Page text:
The Calcutta High Court has very recently dismissed a nine year old suit by the Tea Board of India against ITC that alleged infringement of the Board’s certification marks and Geographical Indication (GI) rights in the term “Darjeeling”. The Board had claimed that the use “Darjeeling” for a premier executive lounge in the name of “Darjeeling Lounge” by ITC in its five star hotel, Sonar, violated its GI rights and asked for a compensation of Rs. 50 crores!
Although, the Board has taken active steps to ensure that its rights were protected by securing a GI over “Darjeeling” as well as a certification mark, it was not sufficient. The Court discussed that the rights by registration as a GI were enforceable only in respect of goods and not for services. Owing to this, it was held that the use of the term in the name of the defendant’s lounge did not fall in the category of “goods”, which for the Plaintiff was confined only to tea. The Court was of the view that as the Board was merely in possession of the GI as well as certification trademark registration under the Trade and Merchandise Marks Act, 1958, but did not obtain a registered trademark under the provisions of the Trademark Act, 1999, the Board would not have full powers on the trademark. The Court noted that registration as a certification mark would not confer the same rights as that of a registered trademark.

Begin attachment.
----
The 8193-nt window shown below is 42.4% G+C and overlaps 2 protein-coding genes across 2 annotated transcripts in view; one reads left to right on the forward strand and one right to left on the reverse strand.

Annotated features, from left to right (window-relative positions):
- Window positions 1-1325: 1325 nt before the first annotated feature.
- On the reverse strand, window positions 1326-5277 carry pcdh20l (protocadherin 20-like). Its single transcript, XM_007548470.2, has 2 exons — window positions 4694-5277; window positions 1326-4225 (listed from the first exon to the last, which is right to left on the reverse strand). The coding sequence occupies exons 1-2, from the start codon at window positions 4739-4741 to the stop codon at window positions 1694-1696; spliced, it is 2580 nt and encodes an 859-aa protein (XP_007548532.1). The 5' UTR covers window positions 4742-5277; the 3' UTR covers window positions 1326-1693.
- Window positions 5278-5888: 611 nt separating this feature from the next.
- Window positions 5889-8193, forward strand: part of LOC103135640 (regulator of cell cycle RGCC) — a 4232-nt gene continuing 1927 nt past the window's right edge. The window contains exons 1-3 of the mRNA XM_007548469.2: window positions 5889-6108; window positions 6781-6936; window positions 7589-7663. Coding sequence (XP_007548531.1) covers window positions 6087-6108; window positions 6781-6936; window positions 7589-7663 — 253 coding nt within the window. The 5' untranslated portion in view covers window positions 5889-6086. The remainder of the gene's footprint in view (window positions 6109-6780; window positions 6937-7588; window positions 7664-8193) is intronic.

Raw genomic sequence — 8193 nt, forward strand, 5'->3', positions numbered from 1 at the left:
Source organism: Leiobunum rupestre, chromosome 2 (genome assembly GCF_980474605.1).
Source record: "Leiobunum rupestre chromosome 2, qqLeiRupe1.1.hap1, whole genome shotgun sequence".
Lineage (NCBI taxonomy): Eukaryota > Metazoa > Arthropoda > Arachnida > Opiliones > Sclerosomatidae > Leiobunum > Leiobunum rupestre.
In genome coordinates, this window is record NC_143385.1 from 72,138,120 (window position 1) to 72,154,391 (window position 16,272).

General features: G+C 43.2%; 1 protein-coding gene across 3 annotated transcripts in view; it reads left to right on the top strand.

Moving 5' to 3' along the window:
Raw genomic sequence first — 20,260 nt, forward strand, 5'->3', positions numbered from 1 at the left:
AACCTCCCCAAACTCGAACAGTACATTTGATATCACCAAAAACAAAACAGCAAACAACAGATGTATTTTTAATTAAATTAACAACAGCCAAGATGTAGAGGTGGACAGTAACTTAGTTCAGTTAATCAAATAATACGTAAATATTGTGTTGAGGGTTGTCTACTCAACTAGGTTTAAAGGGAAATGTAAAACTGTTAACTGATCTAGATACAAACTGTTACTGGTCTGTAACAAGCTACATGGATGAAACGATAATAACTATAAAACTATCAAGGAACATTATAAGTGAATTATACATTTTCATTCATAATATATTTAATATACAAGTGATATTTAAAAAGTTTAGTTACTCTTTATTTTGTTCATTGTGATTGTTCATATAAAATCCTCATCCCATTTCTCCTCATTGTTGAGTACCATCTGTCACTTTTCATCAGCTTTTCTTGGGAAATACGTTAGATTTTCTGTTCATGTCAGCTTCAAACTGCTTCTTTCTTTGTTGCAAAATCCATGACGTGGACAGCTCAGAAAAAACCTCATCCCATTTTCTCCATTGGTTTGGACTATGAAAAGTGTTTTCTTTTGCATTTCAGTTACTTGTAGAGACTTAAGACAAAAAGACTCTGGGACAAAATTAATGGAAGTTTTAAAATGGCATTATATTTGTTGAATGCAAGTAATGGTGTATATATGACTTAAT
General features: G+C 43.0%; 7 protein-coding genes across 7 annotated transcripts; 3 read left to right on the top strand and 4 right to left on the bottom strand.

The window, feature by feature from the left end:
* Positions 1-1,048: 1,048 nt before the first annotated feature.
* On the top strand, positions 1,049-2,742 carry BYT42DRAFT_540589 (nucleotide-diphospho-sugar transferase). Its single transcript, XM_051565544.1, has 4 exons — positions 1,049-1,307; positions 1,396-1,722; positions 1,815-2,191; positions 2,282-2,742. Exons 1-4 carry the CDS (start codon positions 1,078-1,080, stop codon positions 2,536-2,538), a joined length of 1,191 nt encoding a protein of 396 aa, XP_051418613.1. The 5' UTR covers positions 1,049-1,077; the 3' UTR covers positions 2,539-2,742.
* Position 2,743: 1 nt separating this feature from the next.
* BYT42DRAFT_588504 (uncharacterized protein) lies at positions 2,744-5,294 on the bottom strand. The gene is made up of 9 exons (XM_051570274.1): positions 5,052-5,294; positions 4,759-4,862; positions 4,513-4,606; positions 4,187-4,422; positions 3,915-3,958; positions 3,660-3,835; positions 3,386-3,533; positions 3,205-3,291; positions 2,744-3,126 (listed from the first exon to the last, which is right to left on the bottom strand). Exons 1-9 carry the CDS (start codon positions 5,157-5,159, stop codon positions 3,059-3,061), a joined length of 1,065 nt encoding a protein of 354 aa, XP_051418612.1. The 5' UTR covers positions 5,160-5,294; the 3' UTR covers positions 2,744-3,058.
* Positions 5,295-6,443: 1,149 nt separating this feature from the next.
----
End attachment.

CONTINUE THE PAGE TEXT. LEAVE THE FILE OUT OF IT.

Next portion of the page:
This comes as a blow to all those having merely obtained GI registrations over certain products. In the interest of future enforcements, it would be suggested that applicants must along with a GI registration also obtain trademark registrations to acquire exclusive rights over the use of a mark.
Anand and Anand’s view: This highlights the importance of registering trademarks to enforce actions even in context to Geographical Indications.